Sarasin could not say how many Members have utilized USCHS’ services for their portraits.
Lobbying disclosure reports and campaign finance documents show a half-dozen lawmakers have set up accounts via the USCHS since 2004, including Rahall and Rep. Vernon Ehlers (R-Mich.), as well as House Minority Leader John Boehner (R-Ohio), Appropriations Chairman David Obey (D-Wis.), former Appropriations Chairman Jerry Lewis (R-Calif.) and former Small Business Chairman Don Manzullo (R-Ill.).
According to lobbying disclosure reports, Lewis raised $24,300 from June 2008 to July 2009 for his portrait, which was put on display in June 2009.
The USCHS accepted payments on behalf of Lewis’ portrait fund, including the largest donations of $5,000 each from General Electric and the International Dairy Foods Association.
Ehlers also received funds via the USCHS, but only one contribution, $5,000 from Verizon in August 2008, is available on public reports. Ehlers, the former House Administration chairman, told the Grand Rapids (Mich.) Press in February 2009 that he expects the portrait to cost about $20,000. Ehlers told the newspaper that most of those donations had come from individual donors, including several prominent Michigan GOPers.
Manzullo’s portrait fund, also managed by the USCHS, reported $850 from three donations through February 2009.
Campaign finance records also show USCHS-managed portrait funds for both Obey and Boehner.
Federal Election Commission reports show five donations totaling $11,500 to Obey’s portrait fund in 2004, including funds from the International Union of Painters and Allied Trades political action committee, Ironworkers Political Education Fund, United Mine Workers of America Coal Miners PAC, Sheet Metal Workers International Association Political Education League, and the International Federation of Professional and Technical Engineers Legislative Education Action Program PAC.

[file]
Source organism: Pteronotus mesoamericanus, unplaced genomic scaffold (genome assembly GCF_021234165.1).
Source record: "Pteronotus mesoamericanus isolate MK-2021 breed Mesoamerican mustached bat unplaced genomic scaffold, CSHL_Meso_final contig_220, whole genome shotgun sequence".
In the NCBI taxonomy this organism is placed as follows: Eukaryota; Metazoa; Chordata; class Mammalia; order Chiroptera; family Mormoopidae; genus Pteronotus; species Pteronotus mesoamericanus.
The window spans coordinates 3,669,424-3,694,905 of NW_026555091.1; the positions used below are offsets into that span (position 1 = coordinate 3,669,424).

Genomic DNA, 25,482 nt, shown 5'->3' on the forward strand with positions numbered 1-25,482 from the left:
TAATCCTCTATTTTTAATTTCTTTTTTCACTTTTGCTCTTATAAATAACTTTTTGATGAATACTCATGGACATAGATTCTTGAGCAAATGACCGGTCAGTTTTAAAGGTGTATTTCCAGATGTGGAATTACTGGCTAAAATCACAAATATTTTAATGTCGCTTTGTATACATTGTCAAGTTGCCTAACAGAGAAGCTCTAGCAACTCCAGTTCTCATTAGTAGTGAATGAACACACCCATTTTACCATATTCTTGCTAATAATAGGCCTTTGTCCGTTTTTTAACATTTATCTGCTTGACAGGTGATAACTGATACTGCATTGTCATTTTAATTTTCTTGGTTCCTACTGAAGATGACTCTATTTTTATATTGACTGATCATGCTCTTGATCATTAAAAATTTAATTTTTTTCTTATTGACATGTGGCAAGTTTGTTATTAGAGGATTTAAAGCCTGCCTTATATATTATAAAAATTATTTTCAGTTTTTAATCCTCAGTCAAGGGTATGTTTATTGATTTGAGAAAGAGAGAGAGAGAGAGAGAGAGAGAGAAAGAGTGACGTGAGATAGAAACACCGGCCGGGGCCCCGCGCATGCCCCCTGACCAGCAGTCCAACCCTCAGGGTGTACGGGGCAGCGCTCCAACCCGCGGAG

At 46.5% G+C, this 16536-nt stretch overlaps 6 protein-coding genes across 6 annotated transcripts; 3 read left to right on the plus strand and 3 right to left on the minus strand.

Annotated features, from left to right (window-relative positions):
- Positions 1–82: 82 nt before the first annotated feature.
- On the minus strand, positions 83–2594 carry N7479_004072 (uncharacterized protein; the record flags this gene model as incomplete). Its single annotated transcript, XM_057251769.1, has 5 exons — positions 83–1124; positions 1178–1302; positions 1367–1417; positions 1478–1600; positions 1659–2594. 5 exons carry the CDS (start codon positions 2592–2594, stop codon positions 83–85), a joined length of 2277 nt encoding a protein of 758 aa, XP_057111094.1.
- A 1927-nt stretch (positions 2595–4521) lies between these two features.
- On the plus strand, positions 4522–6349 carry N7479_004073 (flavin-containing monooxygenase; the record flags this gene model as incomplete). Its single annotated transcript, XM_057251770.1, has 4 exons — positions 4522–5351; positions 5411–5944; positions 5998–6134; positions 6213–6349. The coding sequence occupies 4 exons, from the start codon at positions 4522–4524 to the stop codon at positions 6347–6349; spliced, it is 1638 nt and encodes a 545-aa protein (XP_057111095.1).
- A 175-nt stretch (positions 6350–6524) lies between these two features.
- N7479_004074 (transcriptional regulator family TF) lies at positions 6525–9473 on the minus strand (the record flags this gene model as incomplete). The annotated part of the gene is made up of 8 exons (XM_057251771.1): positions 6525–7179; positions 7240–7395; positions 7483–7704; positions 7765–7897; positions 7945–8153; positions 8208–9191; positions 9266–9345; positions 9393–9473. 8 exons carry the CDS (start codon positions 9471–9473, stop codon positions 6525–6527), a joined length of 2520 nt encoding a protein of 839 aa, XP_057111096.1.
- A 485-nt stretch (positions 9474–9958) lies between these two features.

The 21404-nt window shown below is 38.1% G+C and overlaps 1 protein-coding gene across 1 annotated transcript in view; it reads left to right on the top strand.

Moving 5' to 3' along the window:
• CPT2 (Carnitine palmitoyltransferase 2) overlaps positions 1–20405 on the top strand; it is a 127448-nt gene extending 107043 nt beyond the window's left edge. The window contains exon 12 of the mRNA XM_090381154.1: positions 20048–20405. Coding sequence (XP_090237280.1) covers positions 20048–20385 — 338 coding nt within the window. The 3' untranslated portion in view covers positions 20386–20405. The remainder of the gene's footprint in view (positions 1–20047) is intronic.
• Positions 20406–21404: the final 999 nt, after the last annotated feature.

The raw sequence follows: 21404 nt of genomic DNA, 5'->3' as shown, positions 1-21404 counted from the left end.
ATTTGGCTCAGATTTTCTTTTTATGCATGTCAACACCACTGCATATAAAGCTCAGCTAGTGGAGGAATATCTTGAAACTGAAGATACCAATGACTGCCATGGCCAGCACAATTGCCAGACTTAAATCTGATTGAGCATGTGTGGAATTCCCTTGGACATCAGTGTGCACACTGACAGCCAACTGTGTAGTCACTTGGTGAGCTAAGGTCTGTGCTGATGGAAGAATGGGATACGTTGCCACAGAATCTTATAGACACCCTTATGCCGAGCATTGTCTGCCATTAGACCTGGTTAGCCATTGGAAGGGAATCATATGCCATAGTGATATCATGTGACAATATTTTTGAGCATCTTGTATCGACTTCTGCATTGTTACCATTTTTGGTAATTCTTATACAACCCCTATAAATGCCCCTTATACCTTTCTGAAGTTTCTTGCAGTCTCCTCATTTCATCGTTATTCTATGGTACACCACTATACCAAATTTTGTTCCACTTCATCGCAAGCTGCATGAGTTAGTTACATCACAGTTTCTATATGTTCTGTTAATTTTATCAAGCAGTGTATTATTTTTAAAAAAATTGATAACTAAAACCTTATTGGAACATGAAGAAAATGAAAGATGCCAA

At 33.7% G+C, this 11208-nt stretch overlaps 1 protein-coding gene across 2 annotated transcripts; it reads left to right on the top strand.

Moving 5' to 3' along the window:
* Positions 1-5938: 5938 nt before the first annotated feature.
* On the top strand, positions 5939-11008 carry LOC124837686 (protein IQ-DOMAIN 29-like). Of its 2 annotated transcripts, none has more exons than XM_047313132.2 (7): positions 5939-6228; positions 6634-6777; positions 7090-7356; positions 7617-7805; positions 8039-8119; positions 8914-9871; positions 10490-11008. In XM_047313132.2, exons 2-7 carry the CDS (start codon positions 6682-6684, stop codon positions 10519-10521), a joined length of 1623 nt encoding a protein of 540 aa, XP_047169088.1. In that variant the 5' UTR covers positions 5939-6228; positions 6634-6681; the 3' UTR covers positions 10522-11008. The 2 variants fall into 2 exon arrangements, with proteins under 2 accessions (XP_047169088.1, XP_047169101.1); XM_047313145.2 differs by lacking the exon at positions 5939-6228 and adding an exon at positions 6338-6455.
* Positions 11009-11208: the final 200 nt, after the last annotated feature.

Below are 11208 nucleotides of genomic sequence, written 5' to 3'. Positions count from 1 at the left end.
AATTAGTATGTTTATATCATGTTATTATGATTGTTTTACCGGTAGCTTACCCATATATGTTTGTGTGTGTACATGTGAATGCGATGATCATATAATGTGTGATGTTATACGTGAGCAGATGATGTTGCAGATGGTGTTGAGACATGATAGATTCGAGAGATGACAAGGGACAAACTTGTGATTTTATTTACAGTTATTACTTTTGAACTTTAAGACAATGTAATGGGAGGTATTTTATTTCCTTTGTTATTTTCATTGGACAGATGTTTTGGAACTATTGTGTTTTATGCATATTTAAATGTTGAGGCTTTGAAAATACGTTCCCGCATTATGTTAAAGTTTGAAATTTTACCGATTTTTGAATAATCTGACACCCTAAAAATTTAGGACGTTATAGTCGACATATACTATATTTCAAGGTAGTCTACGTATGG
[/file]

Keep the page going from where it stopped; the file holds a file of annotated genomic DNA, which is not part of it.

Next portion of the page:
Campaign finance reports also show Boehner’s portrait fund received a total of $3,500 from the American Federation of Teachers State and Local Fund, and the NCR Corp. PAC.
The House Ethics Manual, published by the Committee on Standards of Official Conduct, also notes that campaign finance laws allow Members to use campaign funds to pay for portrait costs. In addition to the portrait itself, Members are also responsible for funding any unveiling ceremonies.
In response to a request from Ways and Means Chairman Charlie Rangel (D-N.Y.), the Federal Election Commission ruled in 2007 that lawmakers may also use funds from their leadership PACs to pay portrait costs. Campaign finance records indicate Rangel’s National Leadership PAC paid $64,500 in 2008 to Maryland-based Simmie Knox Portraits (Knox also painted the official portrait of former President Bill Clinton).
Upon completion, official portraits are offered to the Fine Arts Board as a donation to the House art collection.
Correction: Feb. 22, 2010
The article incorrectly reported that Rep. Vernon Ehlers (R-Mich.) is currently a member of the House Fine Arts Board. He is not. The article also omitted Rep. Gregg Harper (R-Miss.) from the board’s membership.